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Full 1st Circ. To Decide If NH Speaker Can Bar Virtual Votes

By Chris Villani · June 2, 2021, 11:56 AM EDT

The full First Circuit will reexamine a panel ruling that said the speaker of the New Hampshire House could be sued for refusing to allow virtual votes during the COVID-19 pandemic.

The court set a Sept. 21 hearing to consider whether revived claims by Democratic lawmakers should proceed. The Democrats, all of whom have underlying health conditions, sued the Republican speaker when he declined to allow members of the nation's largest state legislature to vote remotely during the crisis.

"A majority of the active judges who are not disqualified have voted to hear this case en banc," the First Circuit's order said. "Accordingly, the petition for rehearing en banc is granted. In accordance with customary practice, the panel opinion released on April 8, 2021 is withdrawn, and the judgment entered the same date is vacated."

That April ruling found that the speaker, Sherman Packard, could be sued but also noted that the widespread availability of vaccines may render the issue moot. The lawmakers have said the issue has grown beyond reasonable accommodation for people with disabilities into a question of whether the speaker and the legislature are above the law.

The speaker, who ascended to his role when his predecessor died from COVID-19 a week after being sworn in, argued that legislative immunity bars any court from wading into how the New Hampshire House of Representatives chooses to conduct its business.

Renny Cushing, the minority leader and a named plaintiff in the case, told Law360 in March that the speaker's stance doesn't make any sense.

"Under that argument, the speaker could decide people of color should sit in the back of the hall or that women would not be allowed to serve on committees and somehow that would be above review," Cushing said.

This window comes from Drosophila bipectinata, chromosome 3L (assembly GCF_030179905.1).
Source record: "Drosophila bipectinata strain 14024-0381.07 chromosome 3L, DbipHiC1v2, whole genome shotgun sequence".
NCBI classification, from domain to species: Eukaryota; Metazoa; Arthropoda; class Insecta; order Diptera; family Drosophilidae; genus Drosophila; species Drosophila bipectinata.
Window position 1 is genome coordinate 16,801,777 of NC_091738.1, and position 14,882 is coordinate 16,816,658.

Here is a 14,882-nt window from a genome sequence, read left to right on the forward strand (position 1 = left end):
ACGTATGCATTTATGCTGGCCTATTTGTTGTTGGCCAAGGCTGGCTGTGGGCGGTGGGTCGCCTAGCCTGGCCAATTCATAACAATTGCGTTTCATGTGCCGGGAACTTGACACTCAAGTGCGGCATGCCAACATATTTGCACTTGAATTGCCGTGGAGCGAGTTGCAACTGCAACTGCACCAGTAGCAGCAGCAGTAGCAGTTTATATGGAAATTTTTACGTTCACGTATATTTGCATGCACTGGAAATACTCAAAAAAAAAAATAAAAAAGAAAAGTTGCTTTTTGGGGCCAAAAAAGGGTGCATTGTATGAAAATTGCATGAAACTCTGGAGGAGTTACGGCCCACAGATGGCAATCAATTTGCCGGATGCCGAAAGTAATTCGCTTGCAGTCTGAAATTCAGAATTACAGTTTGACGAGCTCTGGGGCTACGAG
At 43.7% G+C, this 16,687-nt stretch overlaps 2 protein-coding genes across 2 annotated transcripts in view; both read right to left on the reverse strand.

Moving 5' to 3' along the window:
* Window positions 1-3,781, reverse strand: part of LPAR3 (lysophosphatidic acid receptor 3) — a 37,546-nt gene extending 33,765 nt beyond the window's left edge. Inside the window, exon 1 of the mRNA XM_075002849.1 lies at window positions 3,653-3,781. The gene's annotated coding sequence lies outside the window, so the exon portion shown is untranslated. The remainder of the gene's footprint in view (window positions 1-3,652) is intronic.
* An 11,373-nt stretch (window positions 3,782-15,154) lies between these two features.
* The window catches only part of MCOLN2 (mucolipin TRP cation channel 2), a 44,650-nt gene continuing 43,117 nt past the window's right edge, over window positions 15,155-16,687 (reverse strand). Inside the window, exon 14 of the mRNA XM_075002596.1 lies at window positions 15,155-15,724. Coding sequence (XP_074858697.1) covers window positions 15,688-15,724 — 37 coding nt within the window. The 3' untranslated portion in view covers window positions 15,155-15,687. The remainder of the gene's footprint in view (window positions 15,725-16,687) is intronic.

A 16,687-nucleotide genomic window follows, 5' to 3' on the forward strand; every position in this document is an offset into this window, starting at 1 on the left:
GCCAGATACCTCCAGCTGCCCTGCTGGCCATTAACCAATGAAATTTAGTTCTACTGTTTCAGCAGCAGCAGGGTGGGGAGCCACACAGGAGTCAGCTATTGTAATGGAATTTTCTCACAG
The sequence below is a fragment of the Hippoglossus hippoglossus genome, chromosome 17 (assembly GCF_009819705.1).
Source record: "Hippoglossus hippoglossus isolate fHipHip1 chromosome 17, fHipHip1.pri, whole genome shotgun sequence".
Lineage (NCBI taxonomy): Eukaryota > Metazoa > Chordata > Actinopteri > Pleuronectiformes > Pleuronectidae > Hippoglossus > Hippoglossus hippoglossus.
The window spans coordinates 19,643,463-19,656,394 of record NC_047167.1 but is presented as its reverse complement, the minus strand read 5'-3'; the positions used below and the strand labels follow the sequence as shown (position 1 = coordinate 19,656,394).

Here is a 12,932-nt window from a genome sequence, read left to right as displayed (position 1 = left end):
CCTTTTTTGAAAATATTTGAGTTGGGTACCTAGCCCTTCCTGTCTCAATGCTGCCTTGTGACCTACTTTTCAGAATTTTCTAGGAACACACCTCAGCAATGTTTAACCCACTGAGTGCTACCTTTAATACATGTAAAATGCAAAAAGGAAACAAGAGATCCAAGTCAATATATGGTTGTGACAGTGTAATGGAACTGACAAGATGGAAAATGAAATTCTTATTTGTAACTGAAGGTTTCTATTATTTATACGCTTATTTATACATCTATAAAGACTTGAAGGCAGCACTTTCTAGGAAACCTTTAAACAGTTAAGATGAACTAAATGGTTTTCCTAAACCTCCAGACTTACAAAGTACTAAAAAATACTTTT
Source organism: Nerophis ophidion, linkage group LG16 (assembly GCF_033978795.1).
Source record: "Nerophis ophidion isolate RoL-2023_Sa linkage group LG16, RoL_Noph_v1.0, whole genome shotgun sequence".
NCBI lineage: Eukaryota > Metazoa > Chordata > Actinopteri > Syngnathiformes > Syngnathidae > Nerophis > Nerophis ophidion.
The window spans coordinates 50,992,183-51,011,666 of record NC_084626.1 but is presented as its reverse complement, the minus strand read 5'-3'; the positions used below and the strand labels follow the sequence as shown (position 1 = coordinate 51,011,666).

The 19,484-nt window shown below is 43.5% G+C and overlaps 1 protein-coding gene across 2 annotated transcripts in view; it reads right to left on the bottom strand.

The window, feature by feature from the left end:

Packard argued he is protected against federal claims, such as those brought in the case under the Americans with Disabilities Act and the Rehabilitation Act, because Congress didn't waive legislative immunity.

But the First Circuit panel said it didn't need to.

"A statute may express a congressional intent sufficient to overbear a common-law doctrine without expressly mentioning the doctrine," U.S. Circuit Judge William J. Kayatta wrote in the opinion. "The key question is whether the statute as a whole makes it 'evident' that Congress understood its mandate to control."

The New Hampshire legislature took $190,000 from the U.S. government through the Coronavirus Aid, Relief and Economic Security, or CARES, Act specifically for expenses tied to the type of remote participation at issue in the case.

The suing lawmakers are all over 60 with various health conditions and disabilities and said their lives could be jeopardized by exposure to the virus. The group of seven Democratic lawmakers enjoyed virtual access to meetings in 2020 before Republicans took control of the House of Representatives, and sued Packard in federal court after repeated unsuccessful attempts to change the body's rules to include exemptions to the in-person participation requirement.

The speaker has argued that the challenge is a logistical one, given that there are 400 essentially volunteer members of the legislative body.

A lower court denied the lawmakers' requested injunction, finding the common-law doctrine of legislative immunity protected the speaker from facing the federal claims.

Israel F. Piedra of Welts White & Fontaine PC, who represents the plaintiff lawmakers, told Law360 they were disappointed with the move.

"The court's decision to further delay a final decision in this matter means that disabled representatives, including ones with late-stage cancer and compromised immune systems, will either be unable to participate in upcoming sessions of the legislature or will be putting themselves at risk of death by attending," Piedra said in a statement. "This is especially concerning because large numbers of Republican representatives continue to oppose vaccination and refuse to wear masks."

Packard did not respond to a request for comments Wednesday morning.

The en banc order was entered by the five active judges on the nation's smallest federal appeals court. U.S. District Judge Gustavo A. Gelpí Jr. of Puerto Rico has been nominated by President Joe Biden to fill the court's lone vacancy.

The Democratic legislators are represented by Israel F. Piedra of Welts White & Fontaine PC and Paul J. Twomey of the Paul Twomey Law Office.

The speaker is represented by James S. Cianci of the New Hampshire House of Representatives and Anthony J. Galdieri, Samuel R.V. Garland, Jennifer Ramsey and Daniel E. Will of the New Hampshire Attorney General's Office.

The case is Cushing et al. v. Packard, case number 21-1177, in the U.S. Court of Appeals for the First Circuit.

--Additional reporting by Brian Dowling. Editing by Brian Baresch.

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